Goldstone Reassesses

Cross-posted to The Debate Link

The blogosphere is abuzz over Judge Richard Goldstone’s reconsideration of his commission’s report on Operation Cast Lead. Judge Goldstone, more or less, states that he’s satisfied with the results of Israel’s investigation into the accusations, that he no longer believes Israel can fairly be accused of targeting civilians as a matter of policy, and that he regrets that Israel did not cooperate with his commission’s inquiry, as the evidence they have mustered would have substantially changed their conclusions. I had wondered what Judge Goldstone thought of Israel’s ongoing investigations, and now we have our answers.

Jeffrey Goldberg calls this admission “as shocking as it is unexpected”. I’m not sure I agree. I actually think it coheres pretty well to my read on Judge Goldstone as an arch-formalist. One of the things Judge Goldstone reemphasized in his reappraisal was that his investigation was not and was not meant to be “judicial” (in that it wasn’t meant to offer definitive conclusions, only raise issues worthy of investigation). I observed that, technically true or not, Judge Goldstone was “the only person on the planet who hasn’t taken the report as a definitive pronouncement of guilt and innocence.” Ditto Judge Goldstone’s clear disappointment that Hamas has not investigated the war crimes accusations against it, and the UNHRC’s marked unwillingness to hold human rights violations against Israelis accountable. I remarked at the time that Judge Goldstone’s surprise at these omissions is genuine if incredibly naive, and I think that’s still accurate.

My line on Goldstone had always been that the problems in his report were structural, not the result of a malignant heart. It was Goldstone’s determination to play a straight hand in a marked deck that was his undoing. Judge Goldstone was trying his level best, but there was no way to have a full and fair investigation — no matter how diligent one is at crossing t’s and dotting i’s — when the propagating party is the UNHRC and the investigation occurs within a context (the international legal community) that is shot through with bias and prejudice. There seems to be some belated realization by Judge Goldstone that this is true, but I fear it is for naught. Like his original report, his mea culpa is too legalistic to have much of an impact — it is, shall we say, unlikely that the UN will accede to PM Netanyahu’s demand that the original report be retracted in the wake of Judge Goldstone’s recantation. We are, and always were, in the realm of politics, not law. Judge Goldstone tried as hard as he could to imagine that was not so, but there is no way to extract oneself in cases such as this. His colleagues in the system understood the game, and he got rolled.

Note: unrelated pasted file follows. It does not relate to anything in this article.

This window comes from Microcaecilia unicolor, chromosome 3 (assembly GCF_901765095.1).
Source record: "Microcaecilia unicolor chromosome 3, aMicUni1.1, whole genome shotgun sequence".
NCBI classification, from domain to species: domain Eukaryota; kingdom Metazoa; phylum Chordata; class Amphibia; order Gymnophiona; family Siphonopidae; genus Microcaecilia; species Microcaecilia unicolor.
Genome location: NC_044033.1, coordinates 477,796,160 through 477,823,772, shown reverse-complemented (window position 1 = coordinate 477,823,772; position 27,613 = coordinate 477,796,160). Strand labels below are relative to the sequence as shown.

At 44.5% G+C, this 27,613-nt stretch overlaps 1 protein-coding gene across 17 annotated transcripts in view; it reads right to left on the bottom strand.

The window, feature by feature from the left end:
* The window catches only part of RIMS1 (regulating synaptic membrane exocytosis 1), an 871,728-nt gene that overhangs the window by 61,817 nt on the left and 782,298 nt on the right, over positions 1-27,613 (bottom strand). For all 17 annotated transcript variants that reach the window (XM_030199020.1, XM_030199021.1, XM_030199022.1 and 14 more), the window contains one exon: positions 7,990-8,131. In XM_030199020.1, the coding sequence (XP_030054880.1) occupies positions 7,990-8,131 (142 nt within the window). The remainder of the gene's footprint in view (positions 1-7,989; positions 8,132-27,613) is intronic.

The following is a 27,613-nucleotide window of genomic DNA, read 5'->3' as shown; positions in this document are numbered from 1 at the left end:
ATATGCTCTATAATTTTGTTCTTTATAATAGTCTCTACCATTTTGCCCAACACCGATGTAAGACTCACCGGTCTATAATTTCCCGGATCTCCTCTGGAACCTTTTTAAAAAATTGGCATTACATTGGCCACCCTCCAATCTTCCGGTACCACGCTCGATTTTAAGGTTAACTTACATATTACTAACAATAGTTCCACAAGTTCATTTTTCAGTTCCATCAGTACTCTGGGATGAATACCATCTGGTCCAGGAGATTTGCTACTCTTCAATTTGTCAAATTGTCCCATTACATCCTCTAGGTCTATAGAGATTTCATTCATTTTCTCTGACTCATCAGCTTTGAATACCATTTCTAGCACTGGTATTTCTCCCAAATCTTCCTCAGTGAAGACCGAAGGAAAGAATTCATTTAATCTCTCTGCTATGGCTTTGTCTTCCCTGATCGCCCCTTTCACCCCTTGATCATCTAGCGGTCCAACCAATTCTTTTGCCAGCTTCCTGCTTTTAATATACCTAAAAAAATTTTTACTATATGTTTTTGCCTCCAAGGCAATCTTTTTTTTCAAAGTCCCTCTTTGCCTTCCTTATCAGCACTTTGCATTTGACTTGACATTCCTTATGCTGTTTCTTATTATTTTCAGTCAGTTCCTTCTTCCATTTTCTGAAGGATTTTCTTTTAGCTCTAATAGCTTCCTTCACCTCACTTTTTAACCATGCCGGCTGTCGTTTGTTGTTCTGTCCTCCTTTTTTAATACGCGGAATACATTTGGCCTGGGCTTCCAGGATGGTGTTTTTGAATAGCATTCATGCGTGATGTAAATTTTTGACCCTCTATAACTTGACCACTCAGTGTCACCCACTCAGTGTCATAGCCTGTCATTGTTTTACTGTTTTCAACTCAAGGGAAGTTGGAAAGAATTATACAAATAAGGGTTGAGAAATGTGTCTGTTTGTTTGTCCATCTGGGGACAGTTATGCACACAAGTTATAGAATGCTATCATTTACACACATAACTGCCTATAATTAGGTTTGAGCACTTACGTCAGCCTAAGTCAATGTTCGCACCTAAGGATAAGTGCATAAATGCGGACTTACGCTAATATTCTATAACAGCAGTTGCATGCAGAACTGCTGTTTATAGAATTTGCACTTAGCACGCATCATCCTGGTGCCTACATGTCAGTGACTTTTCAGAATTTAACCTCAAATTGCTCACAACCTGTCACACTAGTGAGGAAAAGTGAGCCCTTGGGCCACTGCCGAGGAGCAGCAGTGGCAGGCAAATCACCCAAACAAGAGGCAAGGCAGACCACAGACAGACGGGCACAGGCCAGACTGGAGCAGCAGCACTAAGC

I imagine some will question the reliability of Judge Goldstone’s change of heart. We are, after all, dealing with the full weight and fury of the global Zionist monster — Judge Goldstone could have simply finally cracked under the pressure. This strikes me as extremely unlikely. The Goldstone report had, frankly, fallen out of the news. It wasn’t a story anymore, and the Jewish and pro-Israel community had moved on. This op-ed came out of the blue, and it is hard to imagine what leverage the Israel Lobby had over Judge Goldstone yesterday that outweighed the incredible fire he took in the immediate aftermath of the report’s release. It’s also difficult to imagine that Judge Goldstone’s reputation or place in history will change all that much even with this op-ed. His legacy, for better or for worse, is tied to that report.

And even beyond what we think of Judge Goldstone, there is a larger sense in which this all doesn’t matter. Nobody expects the folks who were Goldstone’s greatest cheerleaders to reassess their evaluation of Israel’s conduct. The people who excoriated may have an extra rhetorical arrow in their quiver, but they don’t really need him either — he’s simply belatedly affirming the position they took all along. The world will spin on as normal. When the system is as badly broken as the UN’s human rights apparatus is, it takes a far more herculean effort to see real change than what we see here.